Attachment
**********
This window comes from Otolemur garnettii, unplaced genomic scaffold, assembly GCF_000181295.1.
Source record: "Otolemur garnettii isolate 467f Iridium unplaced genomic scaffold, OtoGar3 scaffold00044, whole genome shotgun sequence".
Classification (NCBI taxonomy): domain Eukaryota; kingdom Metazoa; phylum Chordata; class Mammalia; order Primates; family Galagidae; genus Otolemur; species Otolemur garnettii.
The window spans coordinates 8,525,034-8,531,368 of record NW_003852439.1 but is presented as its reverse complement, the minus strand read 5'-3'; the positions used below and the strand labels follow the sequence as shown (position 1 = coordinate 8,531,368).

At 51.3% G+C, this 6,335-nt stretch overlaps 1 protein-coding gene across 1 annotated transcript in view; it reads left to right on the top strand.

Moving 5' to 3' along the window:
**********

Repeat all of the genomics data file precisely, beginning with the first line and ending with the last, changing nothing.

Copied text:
This window comes from Otolemur garnettii, unplaced genomic scaffold, assembly GCF_000181295.1.
Source record: "Otolemur garnettii isolate 467f Iridium unplaced genomic scaffold, OtoGar3 scaffold00044, whole genome shotgun sequence".
Classification (NCBI taxonomy): domain Eukaryota; kingdom Metazoa; phylum Chordata; class Mammalia; order Primates; family Galagidae; genus Otolemur; species Otolemur garnettii.
The window spans coordinates 8,525,034-8,531,368 of record NW_003852439.1 but is presented as its reverse complement, the minus strand read 5'-3'; the positions used below and the strand labels follow the sequence as shown (position 1 = coordinate 8,531,368).

At 51.3% G+C, this 6,335-nt stretch overlaps 1 protein-coding gene across 1 annotated transcript in view; it reads left to right on the top strand.

Moving 5' to 3' along the window: